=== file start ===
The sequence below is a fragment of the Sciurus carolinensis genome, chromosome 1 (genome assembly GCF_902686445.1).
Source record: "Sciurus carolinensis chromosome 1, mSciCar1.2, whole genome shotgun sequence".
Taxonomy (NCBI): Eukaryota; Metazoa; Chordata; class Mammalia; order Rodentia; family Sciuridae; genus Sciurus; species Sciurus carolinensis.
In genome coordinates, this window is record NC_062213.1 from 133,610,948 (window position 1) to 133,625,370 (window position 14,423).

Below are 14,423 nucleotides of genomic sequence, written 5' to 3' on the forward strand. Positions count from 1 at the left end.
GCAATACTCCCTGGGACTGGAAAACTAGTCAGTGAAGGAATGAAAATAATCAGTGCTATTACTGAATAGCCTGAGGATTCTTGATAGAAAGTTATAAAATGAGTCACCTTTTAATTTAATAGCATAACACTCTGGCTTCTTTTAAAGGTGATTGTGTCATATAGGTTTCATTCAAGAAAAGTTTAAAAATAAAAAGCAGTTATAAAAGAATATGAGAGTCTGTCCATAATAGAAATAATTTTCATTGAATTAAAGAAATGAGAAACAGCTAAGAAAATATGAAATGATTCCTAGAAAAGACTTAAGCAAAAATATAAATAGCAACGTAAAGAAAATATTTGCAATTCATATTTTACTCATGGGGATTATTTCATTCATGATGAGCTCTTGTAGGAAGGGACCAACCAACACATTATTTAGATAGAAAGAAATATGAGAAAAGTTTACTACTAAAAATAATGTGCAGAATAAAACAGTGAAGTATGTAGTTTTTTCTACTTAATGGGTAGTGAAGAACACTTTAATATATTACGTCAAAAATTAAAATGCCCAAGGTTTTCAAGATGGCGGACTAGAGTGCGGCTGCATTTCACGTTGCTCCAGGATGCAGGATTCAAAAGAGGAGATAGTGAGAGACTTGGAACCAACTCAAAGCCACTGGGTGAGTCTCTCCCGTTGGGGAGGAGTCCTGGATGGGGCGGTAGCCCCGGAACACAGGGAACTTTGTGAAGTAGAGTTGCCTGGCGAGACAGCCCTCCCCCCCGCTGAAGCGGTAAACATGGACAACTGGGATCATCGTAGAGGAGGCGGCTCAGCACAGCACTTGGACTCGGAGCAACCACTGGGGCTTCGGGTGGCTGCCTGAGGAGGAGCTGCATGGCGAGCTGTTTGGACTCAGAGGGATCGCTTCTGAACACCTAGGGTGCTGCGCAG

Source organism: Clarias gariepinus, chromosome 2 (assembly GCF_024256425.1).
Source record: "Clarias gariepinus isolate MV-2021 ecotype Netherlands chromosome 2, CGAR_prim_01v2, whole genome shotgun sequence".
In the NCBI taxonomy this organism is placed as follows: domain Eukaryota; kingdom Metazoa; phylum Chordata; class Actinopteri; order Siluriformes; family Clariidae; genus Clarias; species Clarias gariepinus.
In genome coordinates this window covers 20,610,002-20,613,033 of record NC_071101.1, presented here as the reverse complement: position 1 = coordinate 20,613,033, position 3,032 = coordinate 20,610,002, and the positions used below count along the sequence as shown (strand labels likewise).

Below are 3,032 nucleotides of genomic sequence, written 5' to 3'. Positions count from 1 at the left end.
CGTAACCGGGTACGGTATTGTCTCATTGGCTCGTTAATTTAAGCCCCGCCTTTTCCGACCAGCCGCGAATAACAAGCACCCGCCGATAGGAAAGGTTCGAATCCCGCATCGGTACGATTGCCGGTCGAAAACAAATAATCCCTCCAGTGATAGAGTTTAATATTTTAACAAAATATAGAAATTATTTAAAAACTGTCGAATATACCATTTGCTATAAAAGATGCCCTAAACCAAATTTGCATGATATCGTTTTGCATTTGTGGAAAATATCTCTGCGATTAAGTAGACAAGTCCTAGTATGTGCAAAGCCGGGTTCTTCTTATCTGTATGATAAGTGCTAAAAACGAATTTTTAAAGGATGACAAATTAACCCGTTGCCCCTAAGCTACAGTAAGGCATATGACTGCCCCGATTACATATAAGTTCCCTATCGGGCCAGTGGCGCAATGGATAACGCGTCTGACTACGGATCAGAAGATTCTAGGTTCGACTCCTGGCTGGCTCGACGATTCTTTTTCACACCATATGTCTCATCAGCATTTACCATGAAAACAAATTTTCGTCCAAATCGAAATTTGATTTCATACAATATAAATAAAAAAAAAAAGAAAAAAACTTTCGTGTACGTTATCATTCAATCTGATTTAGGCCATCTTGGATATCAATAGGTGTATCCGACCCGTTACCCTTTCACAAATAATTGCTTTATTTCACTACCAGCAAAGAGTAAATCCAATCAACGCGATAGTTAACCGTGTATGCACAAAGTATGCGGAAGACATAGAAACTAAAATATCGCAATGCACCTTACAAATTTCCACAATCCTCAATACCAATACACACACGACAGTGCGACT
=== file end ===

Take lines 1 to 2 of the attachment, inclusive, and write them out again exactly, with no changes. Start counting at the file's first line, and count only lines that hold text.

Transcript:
The sequence below is a fragment of the Sciurus carolinensis genome, chromosome 1 (genome assembly GCF_902686445.1).
Source record: "Sciurus carolinensis chromosome 1, mSciCar1.2, whole genome shotgun sequence".